Setting Up Long Term Business Models For Artists After NFTs Hype Subsides

Setting Up Long Term Business Models For Artists After NFTs Hype Subsides

Digital creators, content creators, and artists have managed to make a living by selling nonfungible tokens (NFTs) for high prices. How long will this business model last?

Many say that NFTs have been a concept since 2012. For example, the inception of “Colored Coins” in 2012 might have laid the groundwork for NFTs currently. The projects managed to demonstrate how the Bitcoin blockchain could be used to support a transaction mechanism serving real-world assets.

NFTs business

2017 was the time when CryptoKitties became a major decentralized application (DApp) powered by the Ethereum blockchain. Ryan Hoover described CryptoKitties in 2017 as:

“the first Ethereum-based decentralized Pokemon-like game, in which users can collect and breed digital kittens.”

Notably, as cryptos gained massive adoption globally, the concept of NFTs exploded. NFT sales exceeded $2.5 billion in the first six months of this year, showing the potential of this somewhat new business model associated with digital creators. 2021 is not yet over and some in the sector think that the original intentions that powered NFTs have become pulverized by the financial gains mostly associated with the many digital collectibles.

The co-founder of TreeTrunk and head of research and development at ConsenSys Mesh, John Wolpert; insisted that what makes NFTs exciting and problematic is that users are marketing the collectibles with financial terms. He stated:

“There is a lot of money that can be made from NFTs; but we need to ask ourselves if we are talking about NFTs as stocks; or if we care about the artists and their artwork.”

Although it is quite impressive that artists like Mike Winkelmann (Beeple) have made millions of dollars from the sale of just one NFT, Wolpert is worried about the longevity of these instances:

“What happens when the million-dollar NFT sells for less than $1,000? There is no evidence to suggest that we are in a pattern that doesn’t have the crowding-out effect. This then leads to the question if there is a real, lasting business model beyond the NFT hype?”

A Channel Of Royalties As A Long Term Business Model For NFTs

Based on the statement by Wolpert, there is no permanent business model that is powering the NFTs currently. He said that most of the nonfungible tokens are financial projects that might fade as the hype surrounding the space reduces. Given this fact, Wolpert is convinced that a multilevel-marketing approach will work. He said that it would guarantee a constant stream of revenue for the NFT artists throughout the world.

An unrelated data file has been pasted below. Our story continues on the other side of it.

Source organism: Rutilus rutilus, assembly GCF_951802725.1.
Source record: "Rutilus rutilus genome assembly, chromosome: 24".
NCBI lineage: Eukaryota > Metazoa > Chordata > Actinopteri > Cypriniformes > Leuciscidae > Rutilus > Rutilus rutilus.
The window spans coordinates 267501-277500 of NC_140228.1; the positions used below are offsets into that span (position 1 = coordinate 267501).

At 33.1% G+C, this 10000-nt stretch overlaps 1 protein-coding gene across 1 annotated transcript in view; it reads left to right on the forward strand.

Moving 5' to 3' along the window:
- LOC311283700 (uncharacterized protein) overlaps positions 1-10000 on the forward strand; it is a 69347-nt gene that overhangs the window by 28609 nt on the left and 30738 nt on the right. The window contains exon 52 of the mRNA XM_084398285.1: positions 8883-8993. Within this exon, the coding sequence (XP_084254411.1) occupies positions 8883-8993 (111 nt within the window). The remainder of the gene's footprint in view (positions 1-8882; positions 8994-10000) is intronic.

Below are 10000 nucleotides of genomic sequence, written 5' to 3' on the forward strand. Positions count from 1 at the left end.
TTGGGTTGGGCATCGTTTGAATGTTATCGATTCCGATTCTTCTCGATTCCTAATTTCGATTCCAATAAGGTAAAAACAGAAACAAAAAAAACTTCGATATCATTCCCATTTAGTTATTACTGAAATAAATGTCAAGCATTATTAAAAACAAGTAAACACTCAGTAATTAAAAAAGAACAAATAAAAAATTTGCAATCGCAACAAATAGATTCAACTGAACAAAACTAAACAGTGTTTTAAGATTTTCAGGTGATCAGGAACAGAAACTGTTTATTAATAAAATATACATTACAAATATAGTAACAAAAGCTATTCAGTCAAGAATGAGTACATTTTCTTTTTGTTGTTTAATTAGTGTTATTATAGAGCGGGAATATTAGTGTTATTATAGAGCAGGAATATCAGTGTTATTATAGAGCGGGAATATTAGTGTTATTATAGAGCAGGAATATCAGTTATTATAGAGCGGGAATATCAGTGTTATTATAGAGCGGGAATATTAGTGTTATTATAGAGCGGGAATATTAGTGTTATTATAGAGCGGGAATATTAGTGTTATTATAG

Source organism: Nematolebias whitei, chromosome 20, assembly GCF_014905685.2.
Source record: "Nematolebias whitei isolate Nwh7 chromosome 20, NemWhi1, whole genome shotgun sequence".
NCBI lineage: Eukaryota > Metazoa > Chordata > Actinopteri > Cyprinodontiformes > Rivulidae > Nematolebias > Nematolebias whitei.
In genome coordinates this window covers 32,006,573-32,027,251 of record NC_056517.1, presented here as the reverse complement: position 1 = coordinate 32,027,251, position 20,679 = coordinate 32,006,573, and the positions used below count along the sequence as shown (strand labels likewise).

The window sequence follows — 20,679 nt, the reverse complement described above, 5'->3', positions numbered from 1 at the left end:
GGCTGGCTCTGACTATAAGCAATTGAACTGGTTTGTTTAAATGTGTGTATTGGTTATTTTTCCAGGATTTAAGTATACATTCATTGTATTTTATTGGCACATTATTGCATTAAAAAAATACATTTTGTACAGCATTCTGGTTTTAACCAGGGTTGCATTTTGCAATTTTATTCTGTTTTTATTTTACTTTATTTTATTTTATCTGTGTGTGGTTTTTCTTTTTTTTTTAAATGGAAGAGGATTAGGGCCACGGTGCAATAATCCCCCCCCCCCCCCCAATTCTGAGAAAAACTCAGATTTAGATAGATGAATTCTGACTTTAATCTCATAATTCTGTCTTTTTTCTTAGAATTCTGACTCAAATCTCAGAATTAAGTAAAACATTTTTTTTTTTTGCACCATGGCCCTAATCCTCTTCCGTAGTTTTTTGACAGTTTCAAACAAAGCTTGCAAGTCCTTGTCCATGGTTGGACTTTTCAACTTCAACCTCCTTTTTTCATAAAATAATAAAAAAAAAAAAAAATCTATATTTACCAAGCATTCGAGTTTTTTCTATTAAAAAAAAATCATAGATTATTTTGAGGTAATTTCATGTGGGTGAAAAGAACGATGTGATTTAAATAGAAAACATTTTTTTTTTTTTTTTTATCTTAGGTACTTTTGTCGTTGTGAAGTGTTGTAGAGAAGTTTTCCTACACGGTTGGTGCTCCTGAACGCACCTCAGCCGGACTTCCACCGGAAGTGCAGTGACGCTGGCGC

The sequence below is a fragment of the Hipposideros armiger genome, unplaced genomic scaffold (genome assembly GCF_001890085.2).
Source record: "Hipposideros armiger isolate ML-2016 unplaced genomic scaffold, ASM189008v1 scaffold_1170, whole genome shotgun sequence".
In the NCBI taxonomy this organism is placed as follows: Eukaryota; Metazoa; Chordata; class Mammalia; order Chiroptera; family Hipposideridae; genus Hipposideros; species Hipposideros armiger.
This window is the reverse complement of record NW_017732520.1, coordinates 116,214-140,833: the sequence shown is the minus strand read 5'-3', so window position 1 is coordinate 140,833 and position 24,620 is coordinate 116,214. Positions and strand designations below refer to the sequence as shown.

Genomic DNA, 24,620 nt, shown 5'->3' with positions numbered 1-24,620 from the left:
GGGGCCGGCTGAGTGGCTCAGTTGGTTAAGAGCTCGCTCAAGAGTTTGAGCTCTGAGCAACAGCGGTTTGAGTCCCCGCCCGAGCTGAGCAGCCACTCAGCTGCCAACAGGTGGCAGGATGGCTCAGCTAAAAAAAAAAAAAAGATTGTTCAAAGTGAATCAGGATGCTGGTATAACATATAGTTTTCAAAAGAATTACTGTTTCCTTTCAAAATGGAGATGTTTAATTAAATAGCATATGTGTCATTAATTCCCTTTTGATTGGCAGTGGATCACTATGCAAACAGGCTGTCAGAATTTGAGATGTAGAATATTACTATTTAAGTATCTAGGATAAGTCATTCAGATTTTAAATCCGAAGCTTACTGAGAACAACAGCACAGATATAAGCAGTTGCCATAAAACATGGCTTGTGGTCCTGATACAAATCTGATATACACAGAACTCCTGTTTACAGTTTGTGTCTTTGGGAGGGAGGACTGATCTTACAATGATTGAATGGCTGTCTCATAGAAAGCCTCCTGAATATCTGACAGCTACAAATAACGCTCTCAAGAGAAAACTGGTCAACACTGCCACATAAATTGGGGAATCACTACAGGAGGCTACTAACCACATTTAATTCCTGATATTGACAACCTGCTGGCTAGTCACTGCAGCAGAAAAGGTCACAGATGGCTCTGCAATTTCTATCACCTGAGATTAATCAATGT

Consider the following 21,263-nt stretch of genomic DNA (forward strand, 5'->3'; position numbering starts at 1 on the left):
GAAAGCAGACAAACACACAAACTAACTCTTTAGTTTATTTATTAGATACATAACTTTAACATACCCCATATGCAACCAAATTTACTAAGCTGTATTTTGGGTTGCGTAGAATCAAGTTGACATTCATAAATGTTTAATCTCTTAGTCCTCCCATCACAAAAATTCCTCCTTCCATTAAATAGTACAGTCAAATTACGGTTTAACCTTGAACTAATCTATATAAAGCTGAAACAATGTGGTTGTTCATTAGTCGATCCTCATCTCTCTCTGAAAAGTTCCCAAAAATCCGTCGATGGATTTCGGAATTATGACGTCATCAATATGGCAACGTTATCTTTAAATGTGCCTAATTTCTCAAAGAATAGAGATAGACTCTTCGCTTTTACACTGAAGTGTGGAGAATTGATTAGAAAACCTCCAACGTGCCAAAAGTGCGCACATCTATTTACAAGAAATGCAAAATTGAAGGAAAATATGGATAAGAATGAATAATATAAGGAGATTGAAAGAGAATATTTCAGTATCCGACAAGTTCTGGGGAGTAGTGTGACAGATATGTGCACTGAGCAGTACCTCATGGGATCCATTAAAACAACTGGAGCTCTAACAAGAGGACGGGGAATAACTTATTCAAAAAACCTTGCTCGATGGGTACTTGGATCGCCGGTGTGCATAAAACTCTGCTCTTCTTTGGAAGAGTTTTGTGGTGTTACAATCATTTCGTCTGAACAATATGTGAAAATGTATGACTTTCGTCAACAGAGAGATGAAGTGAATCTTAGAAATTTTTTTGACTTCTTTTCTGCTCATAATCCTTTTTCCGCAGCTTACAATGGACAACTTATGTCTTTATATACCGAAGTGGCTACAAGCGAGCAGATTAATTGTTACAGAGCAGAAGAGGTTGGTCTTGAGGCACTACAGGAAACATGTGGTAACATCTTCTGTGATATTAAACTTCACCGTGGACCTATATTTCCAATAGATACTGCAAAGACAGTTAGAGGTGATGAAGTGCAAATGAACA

Referred to as the “tree trunk approach,” Wolpert said that this model will guarantee that buyers sell a revenue stream. It will simultaneously solve the “double-spend” hiccup that arises when digital media is reproduced extensively without any significant variations.

For instance, although NFTs are considered immutable records on a blockchain, Wolpert stated that they can be easily copied and replicated:

“If an NFT is a picture; then I can copy the IPFS of the token and put it on another blockchain. Double spending is alive and well in NFT land.”

But by making an NFT a ‘tree trunk,’ Wolpert said that every owner or reseller of the artwork will have a distinct and exclusive version that cannot be copied before it is sold to somebody else.

The model is yet to launch. But, Wolpert confirmed that these tree trunk models are developed by using “crypto lithography,” which is a mechanism that leverages privacy-centric zero-knowledge proofs:

“With zero-knowledge proofs, NFT files are never seen by anyone including the owner; yet one can still prove what an NFT looks like and if images were created based on an original NFT artwork.”

Resembling a family tree, Wolpert termed the original NFT images as the “parent file,” while the copies that are based on the original are called “children files.” Interestingly, there can even be “grandchildren files” in case enough copies are generated.

Any artist can go through the validation process. Based on Wolpert’s explanation, such a tool is crucial since in the digital world, if the 1s and 0s of a piece are published, they can be copied easily. As a result of that, somebody else can claim that they have the original piece.

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